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Pediatric Endocrinology Diabetes and Metabolism
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vol. 27
Case report

Type 1 diabetes in an adolescent with social problems and mental disorders – case report

Agnieszka Grobelczyk
Ewa Rusak
Sebastian Seget
Agata Chobot

Pediatrics’ Students Scientific Association, School of Medicine, University of Opole, Poland
Department of Children’s Diabetology, Medical University of Silesia, Poland
Department of Pediatrics, Institute of Medical Sciences, University of Opole, Poland
Pediatr Endocrinol Diabetes Metab 2021; 27 (3): 219–221
Online publish date: 2021/08/28
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Type 1 diabetes (T1D) is a condition in which insulin replacement therapy is required promptly after diagnosis. Stopping insulin treatment in T1D quickly leads to a life-threatening condition – diabetes ketoacidosis (DKA). Nevertheless, insulin overdosing is also dangerous and may be fatal. Treatment of T1D depends greatly on patients’ self-management, which is supported by the therapeutic team. Blood glucose monitoring and adjustment of insulin doses to meals and physical activity – insulin therapy – are crucial components of self-management. All these activities require patient’s and/or the caregivers’ involvement and dedication. Hence, awareness and responsibility are vital for safe and successful diabetic therapy [1]. Family concerns (e.g. low parental involvement, conflicts, criticism, overprotection), economic and social problems (e.g. exclusion from a peer group, minority status), or mental disorders are related to worse glycaemic control, higher risk of acute and chronic complications [1, 2], and compound the patients’ prognosis [1–3]. Despite the rising T1D incidence in Poland [4–6] no good systemic, administrative procedures and tools have been developed that would allow the provision of such patients with adequate care.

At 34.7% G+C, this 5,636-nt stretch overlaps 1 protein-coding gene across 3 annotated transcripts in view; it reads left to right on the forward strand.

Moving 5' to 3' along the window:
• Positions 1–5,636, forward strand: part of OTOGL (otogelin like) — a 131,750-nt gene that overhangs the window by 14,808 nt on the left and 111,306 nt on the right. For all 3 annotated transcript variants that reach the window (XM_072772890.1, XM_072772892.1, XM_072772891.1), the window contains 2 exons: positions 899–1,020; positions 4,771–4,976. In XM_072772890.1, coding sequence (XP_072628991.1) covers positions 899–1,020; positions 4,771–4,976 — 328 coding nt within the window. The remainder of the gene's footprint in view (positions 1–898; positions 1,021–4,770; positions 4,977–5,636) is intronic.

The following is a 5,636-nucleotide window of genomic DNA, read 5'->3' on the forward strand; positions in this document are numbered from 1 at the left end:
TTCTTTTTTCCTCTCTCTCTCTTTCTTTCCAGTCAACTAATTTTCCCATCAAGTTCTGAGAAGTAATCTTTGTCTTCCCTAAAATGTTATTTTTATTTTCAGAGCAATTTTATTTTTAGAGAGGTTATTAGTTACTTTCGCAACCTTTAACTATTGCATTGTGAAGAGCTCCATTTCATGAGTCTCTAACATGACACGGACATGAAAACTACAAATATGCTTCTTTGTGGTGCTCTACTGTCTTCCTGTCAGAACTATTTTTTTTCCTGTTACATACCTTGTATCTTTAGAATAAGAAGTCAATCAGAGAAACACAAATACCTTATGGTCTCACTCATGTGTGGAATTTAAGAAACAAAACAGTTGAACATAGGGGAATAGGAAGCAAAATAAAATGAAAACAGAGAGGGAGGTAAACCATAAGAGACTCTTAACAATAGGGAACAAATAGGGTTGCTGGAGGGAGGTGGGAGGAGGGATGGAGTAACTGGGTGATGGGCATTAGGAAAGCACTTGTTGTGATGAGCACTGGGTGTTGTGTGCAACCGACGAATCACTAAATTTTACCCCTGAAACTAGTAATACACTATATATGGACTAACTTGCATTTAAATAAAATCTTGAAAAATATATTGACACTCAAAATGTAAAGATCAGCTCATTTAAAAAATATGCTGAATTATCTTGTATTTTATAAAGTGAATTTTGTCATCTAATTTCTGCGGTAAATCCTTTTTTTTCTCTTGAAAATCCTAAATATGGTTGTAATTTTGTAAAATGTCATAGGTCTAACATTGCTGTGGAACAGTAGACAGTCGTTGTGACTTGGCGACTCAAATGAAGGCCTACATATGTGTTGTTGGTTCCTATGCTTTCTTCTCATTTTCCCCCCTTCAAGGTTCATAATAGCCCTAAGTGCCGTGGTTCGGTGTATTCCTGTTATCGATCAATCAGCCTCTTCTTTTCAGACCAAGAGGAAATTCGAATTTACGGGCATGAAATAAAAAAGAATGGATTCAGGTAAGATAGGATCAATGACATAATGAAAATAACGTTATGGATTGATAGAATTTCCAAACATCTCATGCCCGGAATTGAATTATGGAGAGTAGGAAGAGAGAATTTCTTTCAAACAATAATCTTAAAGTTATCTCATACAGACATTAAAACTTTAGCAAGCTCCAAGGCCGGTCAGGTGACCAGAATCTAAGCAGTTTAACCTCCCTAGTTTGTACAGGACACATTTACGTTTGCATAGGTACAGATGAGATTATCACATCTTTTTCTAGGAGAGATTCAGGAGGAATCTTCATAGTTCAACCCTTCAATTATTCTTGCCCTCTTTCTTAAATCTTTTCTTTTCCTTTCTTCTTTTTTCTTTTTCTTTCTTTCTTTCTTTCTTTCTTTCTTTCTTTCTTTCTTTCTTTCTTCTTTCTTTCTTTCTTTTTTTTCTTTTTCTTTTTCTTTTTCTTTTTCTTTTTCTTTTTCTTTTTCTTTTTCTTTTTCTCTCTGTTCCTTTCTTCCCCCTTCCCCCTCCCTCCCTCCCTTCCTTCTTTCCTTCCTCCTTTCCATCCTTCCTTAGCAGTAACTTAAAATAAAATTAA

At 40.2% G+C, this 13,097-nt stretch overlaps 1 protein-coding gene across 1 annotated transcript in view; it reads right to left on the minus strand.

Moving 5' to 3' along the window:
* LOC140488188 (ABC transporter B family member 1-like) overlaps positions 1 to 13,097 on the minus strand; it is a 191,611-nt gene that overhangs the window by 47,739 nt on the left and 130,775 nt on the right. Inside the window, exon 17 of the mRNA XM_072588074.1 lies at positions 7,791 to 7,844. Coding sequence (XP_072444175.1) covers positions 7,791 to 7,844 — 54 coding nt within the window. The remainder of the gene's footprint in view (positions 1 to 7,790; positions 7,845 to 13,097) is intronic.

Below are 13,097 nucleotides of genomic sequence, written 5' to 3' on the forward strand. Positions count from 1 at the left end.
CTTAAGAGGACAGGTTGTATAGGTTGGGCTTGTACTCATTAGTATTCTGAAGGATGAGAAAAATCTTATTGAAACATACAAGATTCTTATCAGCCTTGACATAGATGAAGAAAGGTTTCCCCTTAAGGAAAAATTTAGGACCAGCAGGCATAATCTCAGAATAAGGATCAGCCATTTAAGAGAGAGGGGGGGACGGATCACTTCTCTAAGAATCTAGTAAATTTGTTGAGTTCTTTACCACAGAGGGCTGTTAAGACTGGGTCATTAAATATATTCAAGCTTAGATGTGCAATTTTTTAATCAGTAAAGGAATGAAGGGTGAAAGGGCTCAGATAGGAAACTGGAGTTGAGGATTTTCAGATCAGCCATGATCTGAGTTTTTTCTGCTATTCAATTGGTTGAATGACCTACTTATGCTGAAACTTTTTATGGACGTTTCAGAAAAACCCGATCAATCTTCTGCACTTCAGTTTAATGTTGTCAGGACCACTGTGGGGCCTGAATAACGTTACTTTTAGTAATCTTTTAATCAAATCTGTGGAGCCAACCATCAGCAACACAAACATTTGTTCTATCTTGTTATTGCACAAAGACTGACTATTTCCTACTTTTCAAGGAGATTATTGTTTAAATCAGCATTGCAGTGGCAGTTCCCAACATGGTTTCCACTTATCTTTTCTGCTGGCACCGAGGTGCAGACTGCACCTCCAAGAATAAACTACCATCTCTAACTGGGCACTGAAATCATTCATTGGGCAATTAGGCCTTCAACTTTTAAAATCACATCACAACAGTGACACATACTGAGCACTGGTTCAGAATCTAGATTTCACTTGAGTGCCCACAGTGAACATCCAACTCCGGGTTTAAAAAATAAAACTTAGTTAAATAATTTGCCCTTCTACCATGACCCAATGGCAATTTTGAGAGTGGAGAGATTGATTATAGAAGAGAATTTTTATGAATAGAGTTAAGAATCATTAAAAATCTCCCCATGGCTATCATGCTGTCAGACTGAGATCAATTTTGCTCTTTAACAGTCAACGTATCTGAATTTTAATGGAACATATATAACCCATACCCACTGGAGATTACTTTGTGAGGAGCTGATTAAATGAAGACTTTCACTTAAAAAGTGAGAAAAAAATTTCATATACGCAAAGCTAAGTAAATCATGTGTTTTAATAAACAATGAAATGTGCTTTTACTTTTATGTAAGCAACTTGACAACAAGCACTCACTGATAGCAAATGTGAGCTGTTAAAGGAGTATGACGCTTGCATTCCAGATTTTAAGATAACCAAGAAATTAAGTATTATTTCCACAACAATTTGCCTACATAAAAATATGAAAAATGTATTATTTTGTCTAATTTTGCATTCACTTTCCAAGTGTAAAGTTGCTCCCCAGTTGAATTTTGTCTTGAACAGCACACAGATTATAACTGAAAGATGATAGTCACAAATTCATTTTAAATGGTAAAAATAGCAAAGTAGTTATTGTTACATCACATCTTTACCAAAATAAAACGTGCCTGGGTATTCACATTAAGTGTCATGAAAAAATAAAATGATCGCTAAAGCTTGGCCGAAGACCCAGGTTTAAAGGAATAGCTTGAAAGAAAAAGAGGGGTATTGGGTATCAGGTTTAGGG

Aim of the study

We present the case of our patient to emphasise the problem of ensuring safe and adequate T1D therapy in people with significant social and/or mental problems.

Case study

Our patient was diagnosed with T1D at the age of 17 years (July 2019). At that time, she had lived in a correctional institution (Youth Educational Centre [YEC]) since January 2017 because of notorious home runaways, school absenteeism, and abuse of designer drugs. She was admitted to the regional diabetes centre with typical symptoms of hyperglycaemia, dehydration, and compensated metabolic acidosis. She claimed to have problems sleeping. Traits of psychotropic drugs were found. Her general condition was average, she had trouble focusing. Physical examination revealed scars after self-inflicted forearm cutting injuries. Standard symptomatic treatment and insulin therapy were implemented according to the current recommendations of Diabetes Poland. Extended diagnostics showed hyperthyroidism. The consulting psychiatrist diagnosed behavioural and emotional disorders and polytoxicomania. Within 7 months of the diagnosis she escaped several times from the YEC, home, or hospital and was 7 times hospitalized due to DKA (3 times in an Intensive Care Unit [ICU]). The descriptions of psychological consultations from that time include the following: occasional eye contact, maintained verbal-logical contact, unstable mood, occasional interruptions from prescribed pharmacotherapy (psychiatric treatment, insulin therapy, and treatment of hyperthyroidism), and regular glucose control. In December 2019 she was again admitted to the diabetes centre in Katowice because of severe DKA. She ran away from the hospital before being transferred to the YEC. Police and other authorities were unsuccessful in finding her.
A few weeks later emergency services brought her in a critical state to one of the regional hospitals, from where she was transferred to the Paediatric Intensive Care Unit (PICU) in Opole. On admission she was unconscious (GCS: 6 points), with symptoms of hypovolaemic shock (hypotension, tachycardia, grey cold skin, delayed capillary return, body temperature 340C) and severe DKA (pH: 6.8, glycaemia > 1000 mg%). As her state improved she patient was moved to the paediatric ward. The consulting psychologist concluded that despite declaring life-threatening awareness, she neglected her treatment and showed self-destructive behaviour related to the lack of treatment and ostentatious consumption of excessive amounts of sugar. Taking all of the above into consideration, adequate self-management after discharge was doubtful with a high risk of neglecting insulin administration. Therefore, the patient was transferred to a psychiatric ward in another hospital. The attending psychiatrist from the psychiatric admission’s chamber refused to admit her to hospital, taking into account her lack of consent for hospitalization (in spite of the consent of the minor’s mother). She also denied a suicide attempt (the patient claimed that she unintentionally forgot to take her medication).